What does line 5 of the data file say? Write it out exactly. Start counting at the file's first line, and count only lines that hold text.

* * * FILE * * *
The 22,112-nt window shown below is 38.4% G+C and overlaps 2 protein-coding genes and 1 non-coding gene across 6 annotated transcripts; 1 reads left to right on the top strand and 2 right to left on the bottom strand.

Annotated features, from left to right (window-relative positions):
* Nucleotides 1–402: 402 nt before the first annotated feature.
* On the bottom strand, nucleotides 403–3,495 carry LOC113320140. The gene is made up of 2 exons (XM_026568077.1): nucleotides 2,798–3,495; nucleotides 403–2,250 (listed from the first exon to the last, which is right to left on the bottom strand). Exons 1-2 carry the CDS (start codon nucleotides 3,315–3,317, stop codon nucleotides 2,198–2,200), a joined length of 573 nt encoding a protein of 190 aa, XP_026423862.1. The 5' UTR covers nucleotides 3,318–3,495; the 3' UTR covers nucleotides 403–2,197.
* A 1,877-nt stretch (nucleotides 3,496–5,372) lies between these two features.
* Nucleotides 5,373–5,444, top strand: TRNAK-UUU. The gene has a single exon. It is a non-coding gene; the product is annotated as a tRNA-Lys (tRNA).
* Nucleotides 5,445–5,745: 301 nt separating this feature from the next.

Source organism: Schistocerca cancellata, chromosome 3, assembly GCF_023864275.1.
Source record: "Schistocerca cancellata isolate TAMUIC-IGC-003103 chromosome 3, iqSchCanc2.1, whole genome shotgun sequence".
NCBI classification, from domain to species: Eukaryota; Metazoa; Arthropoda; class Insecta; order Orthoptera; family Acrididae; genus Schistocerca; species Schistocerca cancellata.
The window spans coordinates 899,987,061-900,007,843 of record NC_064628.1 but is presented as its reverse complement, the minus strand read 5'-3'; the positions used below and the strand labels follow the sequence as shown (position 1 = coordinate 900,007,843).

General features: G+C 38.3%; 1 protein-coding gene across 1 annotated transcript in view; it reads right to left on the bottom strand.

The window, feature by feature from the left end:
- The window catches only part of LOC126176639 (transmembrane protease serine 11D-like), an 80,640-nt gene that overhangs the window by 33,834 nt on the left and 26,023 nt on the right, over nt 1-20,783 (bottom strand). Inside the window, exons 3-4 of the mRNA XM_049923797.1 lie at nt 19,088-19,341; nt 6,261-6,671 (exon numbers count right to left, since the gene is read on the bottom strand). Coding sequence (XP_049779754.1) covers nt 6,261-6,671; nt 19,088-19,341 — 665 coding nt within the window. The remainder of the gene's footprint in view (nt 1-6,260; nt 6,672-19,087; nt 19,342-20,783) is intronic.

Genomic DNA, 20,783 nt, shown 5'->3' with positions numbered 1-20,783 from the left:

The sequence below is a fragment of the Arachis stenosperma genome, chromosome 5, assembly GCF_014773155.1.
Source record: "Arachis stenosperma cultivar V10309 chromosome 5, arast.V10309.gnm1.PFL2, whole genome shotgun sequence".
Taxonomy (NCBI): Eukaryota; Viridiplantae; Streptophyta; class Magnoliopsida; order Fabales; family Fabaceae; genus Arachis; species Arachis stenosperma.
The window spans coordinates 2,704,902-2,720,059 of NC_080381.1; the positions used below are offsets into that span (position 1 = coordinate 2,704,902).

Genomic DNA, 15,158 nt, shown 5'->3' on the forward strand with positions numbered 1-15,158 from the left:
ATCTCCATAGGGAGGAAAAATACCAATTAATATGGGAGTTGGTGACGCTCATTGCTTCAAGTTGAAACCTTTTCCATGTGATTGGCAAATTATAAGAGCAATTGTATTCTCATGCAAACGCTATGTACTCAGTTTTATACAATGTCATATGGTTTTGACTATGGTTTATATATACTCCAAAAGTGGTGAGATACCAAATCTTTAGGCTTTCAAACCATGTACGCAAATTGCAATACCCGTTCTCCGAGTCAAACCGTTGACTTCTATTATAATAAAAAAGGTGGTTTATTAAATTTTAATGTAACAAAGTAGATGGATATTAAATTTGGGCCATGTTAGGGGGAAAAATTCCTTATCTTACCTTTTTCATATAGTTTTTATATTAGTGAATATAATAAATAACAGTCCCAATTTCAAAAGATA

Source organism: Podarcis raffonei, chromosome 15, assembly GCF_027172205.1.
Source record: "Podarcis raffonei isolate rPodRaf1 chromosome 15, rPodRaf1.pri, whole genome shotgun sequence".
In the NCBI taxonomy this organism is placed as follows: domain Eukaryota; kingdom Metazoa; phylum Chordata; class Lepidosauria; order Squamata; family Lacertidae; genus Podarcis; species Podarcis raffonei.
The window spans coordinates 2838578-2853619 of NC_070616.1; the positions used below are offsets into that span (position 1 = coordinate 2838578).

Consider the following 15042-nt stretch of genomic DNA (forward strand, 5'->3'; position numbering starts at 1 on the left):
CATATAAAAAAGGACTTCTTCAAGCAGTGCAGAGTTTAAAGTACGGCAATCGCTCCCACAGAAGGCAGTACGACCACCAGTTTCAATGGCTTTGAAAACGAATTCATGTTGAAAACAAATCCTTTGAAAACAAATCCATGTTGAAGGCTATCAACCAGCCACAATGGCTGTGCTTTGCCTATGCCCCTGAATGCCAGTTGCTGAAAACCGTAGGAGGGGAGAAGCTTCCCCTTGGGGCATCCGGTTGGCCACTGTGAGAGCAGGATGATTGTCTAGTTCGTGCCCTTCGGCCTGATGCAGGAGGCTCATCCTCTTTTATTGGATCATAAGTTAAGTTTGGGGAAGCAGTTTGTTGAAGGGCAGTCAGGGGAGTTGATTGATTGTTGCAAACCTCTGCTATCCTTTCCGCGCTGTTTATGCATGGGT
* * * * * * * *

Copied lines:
* A 1,877-nt stretch (nucleotides 3,496–5,372) lies between these two features.